On Sunday, we lost one of the film industry’s greatest icons.
Synonymous with the horror film genre, Wes Craven, who passed away at the age of 76 after battling brain cancer, is responsible for creating a memorable (and equally terrifying) string of films that have left many stunned, addicted and ultimately scared to fall asleep – because sleeping means dreaming, which means a visit from Freddy Krueger, obvi.
As Hollywood comes together to pay tribute to the writer-director following the breaking news, we’re taking a look back at Craven’s most memorable movie moments, from Scream to The Hills Have Eyes.
What Makes It So Terrifying: It could happen to anyone. Also, nobody puts Barrymore in a corner – not even in a slasher film. That just felt like a personal attack, which is what made this scene so compelling (a.k.a. just what the master of horror aimed for).
A Nightmare on Elm Street, 1984
What Makes It So Terrifying: Blood. So much blood. Also, the original film spawned a medley of sequels, including a remake in 2010 and killer smash-up with 2003’s Freddy vs. Jason.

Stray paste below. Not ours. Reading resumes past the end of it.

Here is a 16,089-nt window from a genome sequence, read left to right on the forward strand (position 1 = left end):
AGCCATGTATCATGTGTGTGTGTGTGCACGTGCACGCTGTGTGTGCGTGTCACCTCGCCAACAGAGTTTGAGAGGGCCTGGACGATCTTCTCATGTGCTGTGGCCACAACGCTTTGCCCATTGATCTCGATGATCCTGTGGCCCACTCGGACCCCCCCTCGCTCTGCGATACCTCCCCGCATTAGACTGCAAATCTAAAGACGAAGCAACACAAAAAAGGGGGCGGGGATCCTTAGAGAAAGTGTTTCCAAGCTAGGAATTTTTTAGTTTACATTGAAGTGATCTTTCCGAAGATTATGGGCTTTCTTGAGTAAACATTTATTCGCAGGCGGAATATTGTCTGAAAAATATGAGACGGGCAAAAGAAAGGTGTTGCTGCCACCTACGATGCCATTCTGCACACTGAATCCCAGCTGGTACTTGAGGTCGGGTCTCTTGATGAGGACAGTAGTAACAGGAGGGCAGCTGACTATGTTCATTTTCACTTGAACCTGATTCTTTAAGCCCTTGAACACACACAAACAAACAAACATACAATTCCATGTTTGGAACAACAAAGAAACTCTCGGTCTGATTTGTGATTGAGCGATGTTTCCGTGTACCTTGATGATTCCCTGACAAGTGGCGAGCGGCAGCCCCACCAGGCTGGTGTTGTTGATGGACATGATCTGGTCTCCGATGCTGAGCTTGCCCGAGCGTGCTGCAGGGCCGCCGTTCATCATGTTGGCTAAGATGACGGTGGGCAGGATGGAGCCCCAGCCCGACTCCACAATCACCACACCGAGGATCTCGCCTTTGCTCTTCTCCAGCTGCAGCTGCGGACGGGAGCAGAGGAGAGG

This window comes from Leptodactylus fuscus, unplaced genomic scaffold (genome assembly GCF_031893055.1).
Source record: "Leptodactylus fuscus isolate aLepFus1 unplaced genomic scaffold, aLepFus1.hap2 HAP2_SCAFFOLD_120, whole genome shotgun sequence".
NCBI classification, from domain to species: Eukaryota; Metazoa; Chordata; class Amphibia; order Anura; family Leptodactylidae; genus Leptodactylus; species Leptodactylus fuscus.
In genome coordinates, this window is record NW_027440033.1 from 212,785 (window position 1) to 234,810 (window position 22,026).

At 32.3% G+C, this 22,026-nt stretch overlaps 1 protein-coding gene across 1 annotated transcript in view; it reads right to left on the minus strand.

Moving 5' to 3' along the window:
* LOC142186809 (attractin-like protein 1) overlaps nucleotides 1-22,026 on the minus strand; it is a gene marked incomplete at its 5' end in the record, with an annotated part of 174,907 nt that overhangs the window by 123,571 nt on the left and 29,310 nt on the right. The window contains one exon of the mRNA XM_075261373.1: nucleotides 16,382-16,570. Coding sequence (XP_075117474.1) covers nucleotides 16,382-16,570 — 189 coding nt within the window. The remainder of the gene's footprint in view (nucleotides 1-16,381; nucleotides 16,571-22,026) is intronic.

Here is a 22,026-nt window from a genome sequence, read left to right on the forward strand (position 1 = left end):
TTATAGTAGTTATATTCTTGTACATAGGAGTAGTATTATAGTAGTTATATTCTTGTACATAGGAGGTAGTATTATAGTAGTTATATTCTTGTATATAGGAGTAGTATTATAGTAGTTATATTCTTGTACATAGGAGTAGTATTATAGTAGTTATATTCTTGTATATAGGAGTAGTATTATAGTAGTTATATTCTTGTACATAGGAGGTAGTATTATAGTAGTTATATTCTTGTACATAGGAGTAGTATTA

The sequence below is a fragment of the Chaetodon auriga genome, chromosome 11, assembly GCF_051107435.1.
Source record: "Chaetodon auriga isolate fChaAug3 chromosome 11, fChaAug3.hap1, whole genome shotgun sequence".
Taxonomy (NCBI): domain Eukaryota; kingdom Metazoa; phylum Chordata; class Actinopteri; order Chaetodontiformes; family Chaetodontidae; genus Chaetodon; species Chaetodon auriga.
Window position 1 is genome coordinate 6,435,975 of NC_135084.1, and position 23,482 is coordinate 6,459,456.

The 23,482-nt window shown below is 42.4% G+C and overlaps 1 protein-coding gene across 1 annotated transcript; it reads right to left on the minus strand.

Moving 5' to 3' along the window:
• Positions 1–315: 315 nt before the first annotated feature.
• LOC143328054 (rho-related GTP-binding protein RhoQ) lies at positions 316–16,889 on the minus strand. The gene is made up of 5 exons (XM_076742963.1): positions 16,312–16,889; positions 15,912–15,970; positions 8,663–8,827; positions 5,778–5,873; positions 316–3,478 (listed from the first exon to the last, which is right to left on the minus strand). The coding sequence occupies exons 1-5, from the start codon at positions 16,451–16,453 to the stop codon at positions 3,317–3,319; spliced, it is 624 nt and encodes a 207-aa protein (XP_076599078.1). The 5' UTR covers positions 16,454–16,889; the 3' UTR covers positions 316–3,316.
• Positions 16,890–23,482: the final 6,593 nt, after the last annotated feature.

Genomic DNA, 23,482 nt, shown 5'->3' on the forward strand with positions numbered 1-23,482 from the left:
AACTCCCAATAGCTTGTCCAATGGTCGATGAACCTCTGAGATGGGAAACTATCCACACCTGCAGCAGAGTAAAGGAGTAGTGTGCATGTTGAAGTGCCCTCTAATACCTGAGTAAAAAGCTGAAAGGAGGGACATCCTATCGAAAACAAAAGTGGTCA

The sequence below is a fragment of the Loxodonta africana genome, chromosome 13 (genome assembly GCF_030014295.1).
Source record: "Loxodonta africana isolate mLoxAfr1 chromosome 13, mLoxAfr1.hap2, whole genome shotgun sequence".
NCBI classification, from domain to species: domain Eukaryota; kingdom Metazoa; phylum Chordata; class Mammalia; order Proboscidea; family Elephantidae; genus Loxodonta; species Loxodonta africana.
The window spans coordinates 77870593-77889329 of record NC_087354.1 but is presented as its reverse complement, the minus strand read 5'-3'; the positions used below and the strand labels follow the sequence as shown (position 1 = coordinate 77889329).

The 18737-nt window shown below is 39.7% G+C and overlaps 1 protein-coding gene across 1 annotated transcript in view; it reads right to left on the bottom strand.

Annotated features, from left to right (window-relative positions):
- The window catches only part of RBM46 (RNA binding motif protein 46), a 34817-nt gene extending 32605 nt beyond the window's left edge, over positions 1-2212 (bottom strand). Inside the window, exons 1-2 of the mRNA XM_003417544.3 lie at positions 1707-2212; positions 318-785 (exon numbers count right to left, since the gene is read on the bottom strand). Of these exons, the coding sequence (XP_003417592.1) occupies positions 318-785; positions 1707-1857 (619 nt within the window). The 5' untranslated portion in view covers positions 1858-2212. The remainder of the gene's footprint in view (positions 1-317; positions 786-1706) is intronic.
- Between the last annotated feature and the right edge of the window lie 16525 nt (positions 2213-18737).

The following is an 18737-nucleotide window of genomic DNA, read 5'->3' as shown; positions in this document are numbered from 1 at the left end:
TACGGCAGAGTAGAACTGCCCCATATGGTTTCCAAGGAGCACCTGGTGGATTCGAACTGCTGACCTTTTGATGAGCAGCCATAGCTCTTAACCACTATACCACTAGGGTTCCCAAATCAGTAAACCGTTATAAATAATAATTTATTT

The People Under the Stairs, 1991
What Makes It So Terrifying: It’s a premise all kids can relate to: parents forbid their children to even walk near a creepy looking house, said children disobey in the name of curiosity – need we say more? One viewing of the 1991 movie will have you thinking back to season 1 of American Horror Story. Yep, the movie was way before its time.
The Hills Have Eyes, 1977
What Makes It So Terrifying: Much like Halloween and The Texas Chainsaw Massacre, both released in the ’70s, The Hills Have Eyes took advantage of its low budget, resulting in a suspense-filled movie that captured audiences for years to come. Need proof? The movie inspired a remake almost 30 years later, as well as a sequel.
Red Eye, 2005
What Makes It So Terrifying: Being on a plane is possibly the most vulnerable position to be in – especially when you’re sitting next to an omniscient terrorist who’s threatening to hurt your family.